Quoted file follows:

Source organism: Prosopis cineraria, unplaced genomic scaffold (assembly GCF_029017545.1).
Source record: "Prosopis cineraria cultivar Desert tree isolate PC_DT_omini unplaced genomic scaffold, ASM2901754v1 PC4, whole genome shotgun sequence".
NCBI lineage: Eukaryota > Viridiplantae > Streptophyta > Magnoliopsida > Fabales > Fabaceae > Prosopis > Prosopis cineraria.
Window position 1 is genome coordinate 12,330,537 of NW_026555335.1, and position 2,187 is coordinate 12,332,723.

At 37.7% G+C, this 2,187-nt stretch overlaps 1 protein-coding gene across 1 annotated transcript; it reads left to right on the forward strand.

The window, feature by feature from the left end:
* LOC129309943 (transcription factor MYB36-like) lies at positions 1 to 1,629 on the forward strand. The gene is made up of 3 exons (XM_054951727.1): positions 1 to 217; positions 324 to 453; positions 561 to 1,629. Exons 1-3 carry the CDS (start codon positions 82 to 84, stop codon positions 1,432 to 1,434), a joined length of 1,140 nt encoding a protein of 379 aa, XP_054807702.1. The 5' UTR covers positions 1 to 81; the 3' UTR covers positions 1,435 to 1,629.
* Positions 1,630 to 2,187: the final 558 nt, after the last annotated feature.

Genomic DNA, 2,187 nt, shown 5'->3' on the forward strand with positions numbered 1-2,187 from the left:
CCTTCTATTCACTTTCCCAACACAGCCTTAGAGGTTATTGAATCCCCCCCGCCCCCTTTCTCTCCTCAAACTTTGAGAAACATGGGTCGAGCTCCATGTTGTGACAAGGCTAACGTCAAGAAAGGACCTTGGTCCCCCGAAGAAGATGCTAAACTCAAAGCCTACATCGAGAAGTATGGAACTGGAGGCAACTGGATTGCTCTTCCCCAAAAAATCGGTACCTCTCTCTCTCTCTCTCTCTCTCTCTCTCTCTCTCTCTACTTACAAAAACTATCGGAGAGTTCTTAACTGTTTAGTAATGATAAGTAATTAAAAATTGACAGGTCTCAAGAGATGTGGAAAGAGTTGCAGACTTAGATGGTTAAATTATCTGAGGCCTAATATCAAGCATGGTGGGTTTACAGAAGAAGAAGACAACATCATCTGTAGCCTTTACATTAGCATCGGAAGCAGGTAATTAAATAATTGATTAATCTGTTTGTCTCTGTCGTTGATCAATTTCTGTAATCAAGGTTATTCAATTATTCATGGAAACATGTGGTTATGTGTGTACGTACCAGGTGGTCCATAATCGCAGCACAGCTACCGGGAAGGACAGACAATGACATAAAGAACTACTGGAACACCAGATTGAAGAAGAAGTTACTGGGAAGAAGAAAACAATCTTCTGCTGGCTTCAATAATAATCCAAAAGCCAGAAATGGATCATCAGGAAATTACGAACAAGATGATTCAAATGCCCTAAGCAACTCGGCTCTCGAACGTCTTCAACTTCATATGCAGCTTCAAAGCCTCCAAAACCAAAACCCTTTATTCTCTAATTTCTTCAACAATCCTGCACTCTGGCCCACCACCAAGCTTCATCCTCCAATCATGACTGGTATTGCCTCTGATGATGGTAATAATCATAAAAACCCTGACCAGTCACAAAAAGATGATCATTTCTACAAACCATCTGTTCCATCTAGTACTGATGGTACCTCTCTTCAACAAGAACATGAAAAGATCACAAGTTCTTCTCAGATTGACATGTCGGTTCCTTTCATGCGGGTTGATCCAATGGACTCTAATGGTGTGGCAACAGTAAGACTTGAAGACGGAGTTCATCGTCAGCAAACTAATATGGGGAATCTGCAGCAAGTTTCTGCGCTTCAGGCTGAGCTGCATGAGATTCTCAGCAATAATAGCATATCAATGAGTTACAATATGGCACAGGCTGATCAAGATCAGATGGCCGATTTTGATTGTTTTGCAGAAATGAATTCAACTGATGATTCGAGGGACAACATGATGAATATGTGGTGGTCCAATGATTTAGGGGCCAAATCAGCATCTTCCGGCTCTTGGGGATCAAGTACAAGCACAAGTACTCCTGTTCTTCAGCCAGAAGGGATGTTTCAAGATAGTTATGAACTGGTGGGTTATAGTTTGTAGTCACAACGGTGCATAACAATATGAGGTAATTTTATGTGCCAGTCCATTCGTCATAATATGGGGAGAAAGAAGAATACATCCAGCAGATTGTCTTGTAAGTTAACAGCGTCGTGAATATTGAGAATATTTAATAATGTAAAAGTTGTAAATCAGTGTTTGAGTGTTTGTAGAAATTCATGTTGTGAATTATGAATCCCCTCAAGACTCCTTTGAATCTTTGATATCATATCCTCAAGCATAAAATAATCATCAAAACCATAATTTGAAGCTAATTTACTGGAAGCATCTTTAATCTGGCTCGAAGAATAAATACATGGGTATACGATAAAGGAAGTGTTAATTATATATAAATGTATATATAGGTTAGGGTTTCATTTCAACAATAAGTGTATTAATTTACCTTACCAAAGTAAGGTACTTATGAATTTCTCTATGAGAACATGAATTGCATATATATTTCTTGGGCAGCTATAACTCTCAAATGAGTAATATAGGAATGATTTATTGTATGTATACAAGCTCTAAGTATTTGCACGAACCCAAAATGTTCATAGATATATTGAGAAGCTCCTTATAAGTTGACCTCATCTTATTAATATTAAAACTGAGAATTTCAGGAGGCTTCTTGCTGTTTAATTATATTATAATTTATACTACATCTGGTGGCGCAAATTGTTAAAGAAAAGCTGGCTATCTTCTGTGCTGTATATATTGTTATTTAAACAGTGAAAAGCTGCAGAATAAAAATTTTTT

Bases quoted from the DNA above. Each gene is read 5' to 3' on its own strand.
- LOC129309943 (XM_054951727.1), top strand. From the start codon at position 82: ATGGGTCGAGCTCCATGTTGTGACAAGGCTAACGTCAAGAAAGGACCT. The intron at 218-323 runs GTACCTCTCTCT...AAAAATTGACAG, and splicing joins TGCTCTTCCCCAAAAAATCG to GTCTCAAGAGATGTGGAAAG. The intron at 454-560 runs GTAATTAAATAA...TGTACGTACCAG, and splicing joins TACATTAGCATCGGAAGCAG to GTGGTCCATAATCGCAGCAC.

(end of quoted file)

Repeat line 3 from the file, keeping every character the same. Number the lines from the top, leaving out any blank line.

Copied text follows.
NCBI lineage: Eukaryota > Viridiplantae > Streptophyta > Magnoliopsida > Fabales > Fabaceae > Prosopis > Prosopis cineraria.